Classical and Opera Reviews

Ainsley/Vignoles @ Wigmore Hall, London

16 May 2011

Let the florid music praise was a highly apt opening for this recital of Britten, Purcell and Poulenc, in the excellent BBC Radio 3 Lunchtime Concert series. Every time I attend one of these concerts Im inclined to remind readers of how glad we should be to have them neither New York nor Paris has anything like so regular a series, or so distinguished a list of performers. Brittens Purcellian coloratura in all its florid glory comes naturally to John Mark Ainsley that is to say, he makes it appear natural, as unforced as Audens words in this 1937 setting from On this island.

Brittens realisations of Purcell are exciting music when performed like this, especially at moments such as Ainsleys superbly unaffected lingering on the final syllable of Music for a while and Roger Vignoles demonstration of what panache really means in the introduction to the What magic has victorious Love section of Sweeter than roses. Vignoles, a welcome a presence in so many of these recitals, also gave Ainsley the most fluent and sympathetic support in My beloved is Mine which was sung with this artists signature blend of ardour and restraint.

Poulencs Deux pomes de Louis Aragon gave a cleverly contrasting vignette of the composers style, both the wistful C and the caf-concert Ftes Galantes sung with perfect diction, and the hymn-like Priez pour paix gracefully shaped despite the long phrases.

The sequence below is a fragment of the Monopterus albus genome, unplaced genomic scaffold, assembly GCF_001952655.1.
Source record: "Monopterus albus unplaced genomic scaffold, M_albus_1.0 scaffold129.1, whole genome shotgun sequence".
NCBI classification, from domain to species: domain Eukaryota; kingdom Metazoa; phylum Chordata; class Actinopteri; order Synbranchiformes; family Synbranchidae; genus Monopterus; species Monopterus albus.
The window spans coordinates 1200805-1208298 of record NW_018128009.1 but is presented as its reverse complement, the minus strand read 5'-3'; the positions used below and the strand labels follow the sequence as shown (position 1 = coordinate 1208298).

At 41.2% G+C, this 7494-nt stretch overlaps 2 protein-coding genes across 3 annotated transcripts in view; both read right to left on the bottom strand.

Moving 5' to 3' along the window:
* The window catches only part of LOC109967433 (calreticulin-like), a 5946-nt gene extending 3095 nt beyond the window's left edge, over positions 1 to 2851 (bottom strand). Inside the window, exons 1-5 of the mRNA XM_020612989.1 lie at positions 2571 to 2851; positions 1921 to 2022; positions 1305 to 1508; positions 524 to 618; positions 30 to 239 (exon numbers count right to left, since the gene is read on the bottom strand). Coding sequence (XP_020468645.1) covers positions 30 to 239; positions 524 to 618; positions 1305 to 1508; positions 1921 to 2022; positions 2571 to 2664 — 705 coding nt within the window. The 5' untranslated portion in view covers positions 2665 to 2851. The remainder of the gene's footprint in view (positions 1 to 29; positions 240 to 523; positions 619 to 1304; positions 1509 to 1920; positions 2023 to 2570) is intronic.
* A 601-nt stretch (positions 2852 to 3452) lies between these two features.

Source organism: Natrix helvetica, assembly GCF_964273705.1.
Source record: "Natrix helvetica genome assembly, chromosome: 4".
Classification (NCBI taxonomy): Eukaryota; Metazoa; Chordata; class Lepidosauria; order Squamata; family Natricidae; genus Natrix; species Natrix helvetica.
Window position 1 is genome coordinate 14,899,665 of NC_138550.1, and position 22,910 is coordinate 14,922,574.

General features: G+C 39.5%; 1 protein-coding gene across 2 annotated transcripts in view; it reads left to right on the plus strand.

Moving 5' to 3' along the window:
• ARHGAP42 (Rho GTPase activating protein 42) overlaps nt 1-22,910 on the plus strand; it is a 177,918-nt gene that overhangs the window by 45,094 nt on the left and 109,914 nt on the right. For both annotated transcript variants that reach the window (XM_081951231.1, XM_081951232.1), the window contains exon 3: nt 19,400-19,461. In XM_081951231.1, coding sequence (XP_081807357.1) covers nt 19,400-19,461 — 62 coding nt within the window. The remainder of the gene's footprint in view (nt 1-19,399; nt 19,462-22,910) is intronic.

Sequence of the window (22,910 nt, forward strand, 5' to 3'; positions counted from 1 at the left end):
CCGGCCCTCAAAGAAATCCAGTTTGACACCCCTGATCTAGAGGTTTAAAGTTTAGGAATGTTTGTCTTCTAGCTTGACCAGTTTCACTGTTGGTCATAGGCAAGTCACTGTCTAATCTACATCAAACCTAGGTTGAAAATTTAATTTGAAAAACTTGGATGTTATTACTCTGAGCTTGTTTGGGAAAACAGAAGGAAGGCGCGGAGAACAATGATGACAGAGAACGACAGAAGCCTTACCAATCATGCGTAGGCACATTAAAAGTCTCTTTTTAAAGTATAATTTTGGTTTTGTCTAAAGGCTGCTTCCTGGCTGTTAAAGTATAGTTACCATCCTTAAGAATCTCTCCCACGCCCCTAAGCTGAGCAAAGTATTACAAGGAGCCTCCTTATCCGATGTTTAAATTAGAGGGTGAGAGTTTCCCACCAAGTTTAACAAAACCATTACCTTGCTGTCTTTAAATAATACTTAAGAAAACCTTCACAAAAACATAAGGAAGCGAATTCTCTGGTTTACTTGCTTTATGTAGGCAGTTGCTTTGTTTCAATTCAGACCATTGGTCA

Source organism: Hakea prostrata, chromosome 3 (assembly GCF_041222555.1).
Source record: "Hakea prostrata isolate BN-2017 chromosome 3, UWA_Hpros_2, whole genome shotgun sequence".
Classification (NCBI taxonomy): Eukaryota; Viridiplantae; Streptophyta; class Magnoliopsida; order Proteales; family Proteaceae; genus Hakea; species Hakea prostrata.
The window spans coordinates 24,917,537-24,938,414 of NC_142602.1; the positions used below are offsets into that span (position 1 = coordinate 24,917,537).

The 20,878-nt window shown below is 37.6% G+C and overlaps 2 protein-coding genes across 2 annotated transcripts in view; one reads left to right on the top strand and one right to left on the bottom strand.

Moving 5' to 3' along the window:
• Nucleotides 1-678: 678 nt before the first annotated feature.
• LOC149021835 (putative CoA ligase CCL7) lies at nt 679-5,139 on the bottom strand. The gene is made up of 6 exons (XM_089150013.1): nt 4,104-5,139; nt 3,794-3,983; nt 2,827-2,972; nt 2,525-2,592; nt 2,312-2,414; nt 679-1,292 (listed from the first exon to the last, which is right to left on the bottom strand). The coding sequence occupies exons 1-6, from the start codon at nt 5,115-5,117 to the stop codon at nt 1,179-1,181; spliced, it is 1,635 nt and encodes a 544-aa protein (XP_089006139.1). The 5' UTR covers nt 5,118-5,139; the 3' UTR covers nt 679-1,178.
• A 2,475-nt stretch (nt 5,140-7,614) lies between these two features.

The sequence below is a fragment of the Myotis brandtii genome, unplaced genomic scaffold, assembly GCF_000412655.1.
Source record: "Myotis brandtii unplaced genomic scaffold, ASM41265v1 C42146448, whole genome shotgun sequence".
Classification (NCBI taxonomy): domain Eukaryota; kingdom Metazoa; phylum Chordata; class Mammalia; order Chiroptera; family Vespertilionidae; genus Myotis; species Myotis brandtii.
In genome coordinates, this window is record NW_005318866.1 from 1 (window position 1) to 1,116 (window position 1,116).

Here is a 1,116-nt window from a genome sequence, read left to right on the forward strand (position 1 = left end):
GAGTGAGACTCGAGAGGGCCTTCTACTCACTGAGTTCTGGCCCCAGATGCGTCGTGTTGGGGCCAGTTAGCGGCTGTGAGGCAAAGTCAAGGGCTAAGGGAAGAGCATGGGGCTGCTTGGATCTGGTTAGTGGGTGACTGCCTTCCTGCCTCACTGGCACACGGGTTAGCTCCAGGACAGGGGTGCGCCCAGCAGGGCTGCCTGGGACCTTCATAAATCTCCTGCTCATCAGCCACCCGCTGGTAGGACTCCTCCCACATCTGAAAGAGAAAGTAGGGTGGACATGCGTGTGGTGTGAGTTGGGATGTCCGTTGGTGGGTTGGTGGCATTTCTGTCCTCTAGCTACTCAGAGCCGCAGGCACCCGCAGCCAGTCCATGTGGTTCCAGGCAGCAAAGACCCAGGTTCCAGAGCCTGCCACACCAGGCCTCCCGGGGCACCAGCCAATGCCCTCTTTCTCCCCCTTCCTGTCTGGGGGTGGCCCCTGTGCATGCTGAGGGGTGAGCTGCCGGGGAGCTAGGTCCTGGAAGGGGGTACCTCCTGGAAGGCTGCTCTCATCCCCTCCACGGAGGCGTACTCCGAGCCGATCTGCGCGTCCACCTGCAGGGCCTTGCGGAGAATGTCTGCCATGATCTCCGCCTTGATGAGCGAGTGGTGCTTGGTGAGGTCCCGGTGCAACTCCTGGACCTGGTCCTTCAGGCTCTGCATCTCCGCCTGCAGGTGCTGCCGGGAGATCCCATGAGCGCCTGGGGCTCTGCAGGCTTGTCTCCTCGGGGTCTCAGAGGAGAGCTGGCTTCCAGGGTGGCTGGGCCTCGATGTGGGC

Winter Words was the afternoons major work, so well known yet at times here sounding so unfamiliar, especially in the poetic presentation of The Choirmasters Burial Ainsley takes a much less sardonic approach than Bostridge, the focus being on the choirmasters longing for music at his funeral rather than on the vicars intransigence, but both approaches illuminate. Theres not much in life that beats the combination of Hardys words and Brittens music, especially when sung and played like this, Before Life and After closing the work with perfect understanding of the bittersweet reflections on the innocence before the birth of consciousness.

Further details of Wigmore Hall concerts can be found at

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